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Mosquito Report – Toronto, 2020

It’s only halfway through 2020 and it has already been a year of immense challenges. Toronto, Canada and the whole world are facing a lot of strife and worries going into the summer. And while no one wants any more bad news, but sadly there is one more issue that Torontonians may have to worry about, mosquito season could wind up being very bad.

Reports show that recent weather conditions in the GTA have created a prime environment for high mosquito populations over the next few months. Toronto was plagued with high amounts of rain and moisture in the spring months, which allows for excellent breeding conditions for the tiny insect. This is a stark difference to the last couple of years, where near-drought conditions in Southern Ontario allowed for mild mosquito seasons. Because of the recent lull, increased mosquito activity may come as more of a shock to Toronto this year than it usually would.

And sadly it’s not just Toronto. Most of North America has faced wetter than usual springs this year, and are forecasted to be facing warmer and wetter than average summers. This means mosquito populations have several chances to grow across the region, and will likely be a pain for the average citizen.

Mosquitos are one of the most common and problematic pests on the planet. They breed easily and thrive in moist and warm environments, which is why current weather forecasts help predict a high mosquito population growth. Mosquitos require standing water to breed. So in order to avoid mosquito infestations, do everything you can to avoid unnecessary sources of standing water on your property. Almost all mosquitos are harmless, but large numbers of mosquitos can contaminate food and carry diseases that cause severe symptoms like fevers, diarrhea, vomiting, and even death. A common sign of a mosquito overabundance is the presence of one of their greatest enemies, the dragonfly. Dragonflies tend to reside and hunt in areas where mosquitos are abundant. So if you want the mosquito population in your neighbourhood to decrease this summer, leave the dragonflies alone to do their work.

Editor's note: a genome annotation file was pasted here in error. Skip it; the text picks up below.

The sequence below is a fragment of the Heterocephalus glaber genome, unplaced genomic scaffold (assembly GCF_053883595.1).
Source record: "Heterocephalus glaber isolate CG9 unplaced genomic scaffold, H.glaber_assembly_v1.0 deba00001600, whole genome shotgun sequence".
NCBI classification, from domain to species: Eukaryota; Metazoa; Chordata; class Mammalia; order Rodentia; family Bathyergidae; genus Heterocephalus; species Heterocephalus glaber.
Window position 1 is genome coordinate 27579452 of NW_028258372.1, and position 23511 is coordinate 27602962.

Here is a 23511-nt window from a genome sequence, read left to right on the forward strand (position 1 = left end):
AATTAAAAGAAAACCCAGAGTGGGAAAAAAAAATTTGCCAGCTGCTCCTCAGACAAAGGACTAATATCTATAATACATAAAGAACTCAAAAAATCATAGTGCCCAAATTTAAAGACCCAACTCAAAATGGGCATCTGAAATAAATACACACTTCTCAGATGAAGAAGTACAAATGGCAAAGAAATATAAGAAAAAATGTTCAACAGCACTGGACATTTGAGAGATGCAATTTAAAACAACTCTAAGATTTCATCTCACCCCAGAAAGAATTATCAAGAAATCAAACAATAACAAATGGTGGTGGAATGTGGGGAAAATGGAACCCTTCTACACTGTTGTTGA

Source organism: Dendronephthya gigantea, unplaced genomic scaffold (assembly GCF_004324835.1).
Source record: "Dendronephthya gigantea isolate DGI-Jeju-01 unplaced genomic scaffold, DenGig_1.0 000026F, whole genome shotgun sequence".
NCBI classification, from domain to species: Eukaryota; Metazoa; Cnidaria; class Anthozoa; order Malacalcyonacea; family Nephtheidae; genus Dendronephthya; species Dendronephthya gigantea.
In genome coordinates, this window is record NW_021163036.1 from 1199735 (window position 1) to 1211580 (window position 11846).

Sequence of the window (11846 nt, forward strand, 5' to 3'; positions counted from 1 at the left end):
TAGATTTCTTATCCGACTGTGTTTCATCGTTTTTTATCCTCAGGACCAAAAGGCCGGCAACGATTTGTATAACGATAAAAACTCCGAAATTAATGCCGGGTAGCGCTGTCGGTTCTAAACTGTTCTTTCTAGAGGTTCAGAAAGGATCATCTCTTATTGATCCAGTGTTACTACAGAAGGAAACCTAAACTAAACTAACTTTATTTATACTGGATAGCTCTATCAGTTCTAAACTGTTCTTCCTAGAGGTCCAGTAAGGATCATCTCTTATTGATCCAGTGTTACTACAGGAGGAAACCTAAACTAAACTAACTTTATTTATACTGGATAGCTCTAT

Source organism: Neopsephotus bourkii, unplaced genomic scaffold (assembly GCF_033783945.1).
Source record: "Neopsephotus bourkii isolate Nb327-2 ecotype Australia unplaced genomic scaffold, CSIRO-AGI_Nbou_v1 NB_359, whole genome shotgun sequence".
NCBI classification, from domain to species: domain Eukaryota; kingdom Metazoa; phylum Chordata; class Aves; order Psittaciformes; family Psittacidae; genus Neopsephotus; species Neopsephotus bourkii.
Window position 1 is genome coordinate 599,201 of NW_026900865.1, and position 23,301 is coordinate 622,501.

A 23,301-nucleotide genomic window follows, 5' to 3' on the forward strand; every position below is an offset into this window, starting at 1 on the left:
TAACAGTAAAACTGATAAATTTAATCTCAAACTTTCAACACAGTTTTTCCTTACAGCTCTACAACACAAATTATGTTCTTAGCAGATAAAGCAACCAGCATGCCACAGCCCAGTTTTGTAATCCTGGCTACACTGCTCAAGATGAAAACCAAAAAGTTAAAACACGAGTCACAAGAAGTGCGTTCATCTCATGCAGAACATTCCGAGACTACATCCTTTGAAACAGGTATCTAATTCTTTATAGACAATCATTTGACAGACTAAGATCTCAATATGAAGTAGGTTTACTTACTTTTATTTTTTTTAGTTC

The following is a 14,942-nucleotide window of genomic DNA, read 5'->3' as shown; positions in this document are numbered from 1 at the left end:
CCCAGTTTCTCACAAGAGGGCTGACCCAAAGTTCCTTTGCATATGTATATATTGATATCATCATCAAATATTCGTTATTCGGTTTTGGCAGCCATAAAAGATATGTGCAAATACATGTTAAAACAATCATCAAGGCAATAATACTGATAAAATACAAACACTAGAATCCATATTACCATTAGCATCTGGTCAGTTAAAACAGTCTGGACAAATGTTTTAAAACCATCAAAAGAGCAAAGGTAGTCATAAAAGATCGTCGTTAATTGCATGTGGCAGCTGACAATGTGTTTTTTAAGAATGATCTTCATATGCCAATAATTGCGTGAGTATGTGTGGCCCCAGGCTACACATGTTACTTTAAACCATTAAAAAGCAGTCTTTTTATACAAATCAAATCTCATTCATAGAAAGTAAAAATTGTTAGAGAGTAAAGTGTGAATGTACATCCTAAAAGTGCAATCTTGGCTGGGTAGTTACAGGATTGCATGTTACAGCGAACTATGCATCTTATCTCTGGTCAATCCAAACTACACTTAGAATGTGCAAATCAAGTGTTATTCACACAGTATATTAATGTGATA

The rough mosquito season is part of a wider trend. Due to the continuing effects of urbanization and global warming, the mosquito season is longer and the insects have more opportunities to thrive in more and more places. Rising average global temperatures mean that the pests are able to stay in northern regions, like Toronto, for longer amounts of the year. What’s even more pressing is that more species of mosquitos, that carry more dangerous diseases, are beginning to migrate more and more north. Two examples are yellow fever and Asian tiger mosquitos, who in recent years have been found in regions as far north as Illinois.    

Whether we are set to face a major mosquito infestation or not is still uncertain. No one can be sure until the weather for July and August is known. If those months prove to have low precipitation, mosquito numbers will fall. However, if precipitation proves to be high, then Toronto could face some of the highest summer mosquito populations in recent memory.

If you have any signs of infestation or have any other issues, please do not hesitate to get in touch with us by calling us at 647 997 5080 or Order Your Free Pest Inspection with www.ProvincialPestControl.Ca